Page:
Each day men sell little pieces of themselves in order to try to buy them back each night and week end with the coin of ‘fun.’ With amusement, with love, with movies, with vicarious intimacy, they pull themselves into some sort of whole again, and now they are different men.
Thus, they cycle of work and leisure gives rise to two quite different images of self: the everyday image, based upon work, and the holiday image, based upon leisure. The holiday image is often heavily tinged with aspired-to and dreamed-of features and is, of course, fed by mass-media personalities and happenings. ‘The rhythm of the week end, with its birth, its planned gaieties, and its announced end,’ Scott Fitzgerald wrote, ‘followed the rhythm of life and was a substitute for it.’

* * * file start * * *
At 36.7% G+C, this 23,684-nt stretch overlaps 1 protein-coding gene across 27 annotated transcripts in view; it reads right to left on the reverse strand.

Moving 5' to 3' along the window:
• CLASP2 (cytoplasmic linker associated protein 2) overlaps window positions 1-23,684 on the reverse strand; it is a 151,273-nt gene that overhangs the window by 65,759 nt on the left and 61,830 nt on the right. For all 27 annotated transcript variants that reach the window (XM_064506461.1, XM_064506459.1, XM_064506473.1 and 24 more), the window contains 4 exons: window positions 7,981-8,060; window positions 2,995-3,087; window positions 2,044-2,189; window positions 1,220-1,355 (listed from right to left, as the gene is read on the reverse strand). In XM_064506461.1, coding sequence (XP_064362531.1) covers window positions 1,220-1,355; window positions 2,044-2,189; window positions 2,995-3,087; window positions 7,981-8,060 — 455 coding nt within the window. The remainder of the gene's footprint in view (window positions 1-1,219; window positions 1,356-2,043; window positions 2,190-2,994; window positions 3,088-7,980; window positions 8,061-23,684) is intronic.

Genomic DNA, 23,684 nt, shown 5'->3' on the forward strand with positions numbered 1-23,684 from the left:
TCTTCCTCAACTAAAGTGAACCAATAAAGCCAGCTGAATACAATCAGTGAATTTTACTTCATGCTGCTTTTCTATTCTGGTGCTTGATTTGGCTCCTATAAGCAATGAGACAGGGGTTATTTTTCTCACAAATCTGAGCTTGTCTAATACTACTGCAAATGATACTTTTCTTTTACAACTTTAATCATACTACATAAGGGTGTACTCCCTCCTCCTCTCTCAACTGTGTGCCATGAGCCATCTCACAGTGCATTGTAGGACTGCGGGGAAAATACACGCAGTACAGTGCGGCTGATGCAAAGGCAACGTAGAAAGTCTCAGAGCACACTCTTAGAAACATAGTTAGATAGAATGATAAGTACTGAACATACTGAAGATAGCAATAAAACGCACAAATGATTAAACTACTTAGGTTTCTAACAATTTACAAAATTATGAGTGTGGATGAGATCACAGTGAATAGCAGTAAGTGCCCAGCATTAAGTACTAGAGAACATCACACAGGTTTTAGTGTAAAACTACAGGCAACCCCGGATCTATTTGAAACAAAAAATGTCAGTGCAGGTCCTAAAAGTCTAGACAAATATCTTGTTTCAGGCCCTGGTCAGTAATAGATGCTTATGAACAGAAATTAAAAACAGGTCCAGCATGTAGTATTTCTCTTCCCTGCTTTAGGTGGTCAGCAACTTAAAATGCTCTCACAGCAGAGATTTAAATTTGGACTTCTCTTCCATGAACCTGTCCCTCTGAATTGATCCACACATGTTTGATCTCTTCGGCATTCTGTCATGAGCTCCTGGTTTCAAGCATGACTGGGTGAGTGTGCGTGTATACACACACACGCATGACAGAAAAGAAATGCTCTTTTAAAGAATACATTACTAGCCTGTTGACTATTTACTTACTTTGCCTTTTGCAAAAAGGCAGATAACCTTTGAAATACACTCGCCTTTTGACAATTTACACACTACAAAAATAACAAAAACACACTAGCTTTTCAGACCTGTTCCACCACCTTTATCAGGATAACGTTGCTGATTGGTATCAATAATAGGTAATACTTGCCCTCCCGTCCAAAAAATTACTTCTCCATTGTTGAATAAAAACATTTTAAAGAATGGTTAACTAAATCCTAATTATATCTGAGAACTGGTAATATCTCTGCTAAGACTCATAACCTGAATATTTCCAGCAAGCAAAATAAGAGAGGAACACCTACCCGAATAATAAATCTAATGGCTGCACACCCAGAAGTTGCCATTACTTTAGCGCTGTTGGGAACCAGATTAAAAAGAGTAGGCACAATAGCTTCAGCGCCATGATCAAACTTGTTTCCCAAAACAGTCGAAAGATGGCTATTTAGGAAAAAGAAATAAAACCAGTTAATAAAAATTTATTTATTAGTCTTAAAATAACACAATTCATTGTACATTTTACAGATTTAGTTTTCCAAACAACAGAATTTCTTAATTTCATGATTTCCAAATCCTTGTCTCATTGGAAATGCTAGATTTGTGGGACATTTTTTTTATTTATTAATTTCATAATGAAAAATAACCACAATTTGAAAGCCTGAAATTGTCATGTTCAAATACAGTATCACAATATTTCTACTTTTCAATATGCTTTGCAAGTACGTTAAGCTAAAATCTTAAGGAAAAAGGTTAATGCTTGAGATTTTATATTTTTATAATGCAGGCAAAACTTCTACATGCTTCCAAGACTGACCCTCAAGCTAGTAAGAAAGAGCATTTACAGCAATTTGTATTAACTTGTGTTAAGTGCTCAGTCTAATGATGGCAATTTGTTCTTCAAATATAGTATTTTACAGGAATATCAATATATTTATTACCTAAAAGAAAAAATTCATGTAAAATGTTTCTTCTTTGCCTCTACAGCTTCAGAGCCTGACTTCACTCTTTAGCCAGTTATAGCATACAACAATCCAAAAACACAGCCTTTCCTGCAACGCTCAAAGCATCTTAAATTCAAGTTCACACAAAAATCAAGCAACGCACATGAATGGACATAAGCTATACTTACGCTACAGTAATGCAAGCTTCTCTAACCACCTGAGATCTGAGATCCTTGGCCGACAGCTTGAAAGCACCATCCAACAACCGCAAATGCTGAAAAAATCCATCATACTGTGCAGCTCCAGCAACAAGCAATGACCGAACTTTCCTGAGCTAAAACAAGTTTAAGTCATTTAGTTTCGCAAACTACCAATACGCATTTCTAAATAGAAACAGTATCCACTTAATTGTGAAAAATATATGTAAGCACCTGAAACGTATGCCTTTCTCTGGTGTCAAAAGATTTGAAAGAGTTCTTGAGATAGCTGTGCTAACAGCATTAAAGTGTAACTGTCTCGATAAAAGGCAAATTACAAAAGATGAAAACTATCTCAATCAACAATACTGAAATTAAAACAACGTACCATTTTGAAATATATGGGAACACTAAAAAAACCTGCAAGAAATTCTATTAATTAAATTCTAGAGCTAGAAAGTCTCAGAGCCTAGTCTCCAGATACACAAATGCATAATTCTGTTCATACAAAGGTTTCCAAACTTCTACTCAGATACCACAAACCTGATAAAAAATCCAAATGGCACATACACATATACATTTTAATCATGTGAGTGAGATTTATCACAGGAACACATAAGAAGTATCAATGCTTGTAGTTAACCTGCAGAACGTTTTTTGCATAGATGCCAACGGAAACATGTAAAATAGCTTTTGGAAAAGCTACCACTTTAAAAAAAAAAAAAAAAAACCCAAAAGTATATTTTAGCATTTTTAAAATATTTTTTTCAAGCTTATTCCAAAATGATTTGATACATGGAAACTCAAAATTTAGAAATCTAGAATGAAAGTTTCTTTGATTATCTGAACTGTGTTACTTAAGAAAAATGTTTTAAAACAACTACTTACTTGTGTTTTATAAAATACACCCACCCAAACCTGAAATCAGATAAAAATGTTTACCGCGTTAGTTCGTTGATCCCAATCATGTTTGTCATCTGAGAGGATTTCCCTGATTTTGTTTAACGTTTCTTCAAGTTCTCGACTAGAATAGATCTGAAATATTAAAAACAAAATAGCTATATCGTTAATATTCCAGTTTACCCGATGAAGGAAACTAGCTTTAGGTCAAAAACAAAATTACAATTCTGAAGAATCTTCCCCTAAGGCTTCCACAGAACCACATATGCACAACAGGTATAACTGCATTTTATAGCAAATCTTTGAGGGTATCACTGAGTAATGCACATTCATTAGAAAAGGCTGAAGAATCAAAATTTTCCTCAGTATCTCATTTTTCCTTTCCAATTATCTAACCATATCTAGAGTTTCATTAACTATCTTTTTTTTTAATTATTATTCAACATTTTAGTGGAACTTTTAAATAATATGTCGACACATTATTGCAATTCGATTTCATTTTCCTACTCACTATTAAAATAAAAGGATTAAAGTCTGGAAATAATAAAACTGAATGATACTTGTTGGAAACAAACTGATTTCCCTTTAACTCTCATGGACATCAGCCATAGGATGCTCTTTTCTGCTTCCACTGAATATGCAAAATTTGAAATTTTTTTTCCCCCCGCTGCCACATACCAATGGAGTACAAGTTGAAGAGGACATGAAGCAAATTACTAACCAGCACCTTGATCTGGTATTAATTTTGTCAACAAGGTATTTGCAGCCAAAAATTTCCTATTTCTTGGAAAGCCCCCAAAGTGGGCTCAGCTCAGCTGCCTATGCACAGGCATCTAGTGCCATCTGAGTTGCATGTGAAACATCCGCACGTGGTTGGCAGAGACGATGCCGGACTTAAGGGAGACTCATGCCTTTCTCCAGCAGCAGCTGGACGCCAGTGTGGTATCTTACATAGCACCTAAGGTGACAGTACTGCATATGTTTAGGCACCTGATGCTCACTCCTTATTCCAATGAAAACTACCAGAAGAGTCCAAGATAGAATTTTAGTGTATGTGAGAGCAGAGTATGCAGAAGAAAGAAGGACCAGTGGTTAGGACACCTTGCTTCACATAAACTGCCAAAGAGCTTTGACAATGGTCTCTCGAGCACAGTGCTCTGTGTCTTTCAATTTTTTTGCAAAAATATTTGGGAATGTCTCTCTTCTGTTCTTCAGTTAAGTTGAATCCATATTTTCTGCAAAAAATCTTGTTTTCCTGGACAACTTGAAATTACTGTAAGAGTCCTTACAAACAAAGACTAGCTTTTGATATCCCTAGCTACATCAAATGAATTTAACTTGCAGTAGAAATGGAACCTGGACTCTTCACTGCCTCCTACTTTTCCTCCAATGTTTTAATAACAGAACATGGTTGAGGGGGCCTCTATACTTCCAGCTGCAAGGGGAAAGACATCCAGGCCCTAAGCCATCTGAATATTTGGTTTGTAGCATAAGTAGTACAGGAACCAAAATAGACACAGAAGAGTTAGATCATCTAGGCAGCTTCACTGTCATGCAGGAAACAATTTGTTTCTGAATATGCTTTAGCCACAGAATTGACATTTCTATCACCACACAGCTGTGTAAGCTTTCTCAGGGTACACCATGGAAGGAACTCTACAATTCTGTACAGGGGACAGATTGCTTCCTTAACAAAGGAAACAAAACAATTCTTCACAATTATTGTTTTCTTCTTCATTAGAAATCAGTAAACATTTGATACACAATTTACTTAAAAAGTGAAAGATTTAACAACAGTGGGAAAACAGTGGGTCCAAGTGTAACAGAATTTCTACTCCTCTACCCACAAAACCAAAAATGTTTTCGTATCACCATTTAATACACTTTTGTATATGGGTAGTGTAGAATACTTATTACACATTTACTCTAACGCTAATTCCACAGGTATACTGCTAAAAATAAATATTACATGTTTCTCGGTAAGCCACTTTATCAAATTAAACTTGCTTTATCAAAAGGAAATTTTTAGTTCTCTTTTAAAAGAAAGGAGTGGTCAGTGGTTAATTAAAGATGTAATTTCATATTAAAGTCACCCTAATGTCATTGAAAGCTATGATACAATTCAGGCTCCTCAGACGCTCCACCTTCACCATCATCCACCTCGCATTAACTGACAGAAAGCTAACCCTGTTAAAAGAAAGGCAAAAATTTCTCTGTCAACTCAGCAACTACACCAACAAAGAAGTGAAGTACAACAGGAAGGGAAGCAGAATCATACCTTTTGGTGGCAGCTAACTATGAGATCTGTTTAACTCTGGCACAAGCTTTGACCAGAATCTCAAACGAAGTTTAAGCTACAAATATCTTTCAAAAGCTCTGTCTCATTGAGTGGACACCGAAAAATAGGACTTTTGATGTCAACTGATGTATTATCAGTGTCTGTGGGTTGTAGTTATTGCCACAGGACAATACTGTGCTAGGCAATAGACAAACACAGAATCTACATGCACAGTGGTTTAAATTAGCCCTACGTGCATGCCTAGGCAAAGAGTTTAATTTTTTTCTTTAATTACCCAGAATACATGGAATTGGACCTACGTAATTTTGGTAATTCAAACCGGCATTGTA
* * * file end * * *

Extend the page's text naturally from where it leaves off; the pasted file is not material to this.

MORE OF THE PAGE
The week end, having nothing in common with the working week, lifts men and women out of the grey level tone of everyday work life, and forms a standard with which the working life is contrasted.
Mills, C. Wright. White Collar: The American Middle Classes. New York: Oxford University Press, 1953. 237. Print.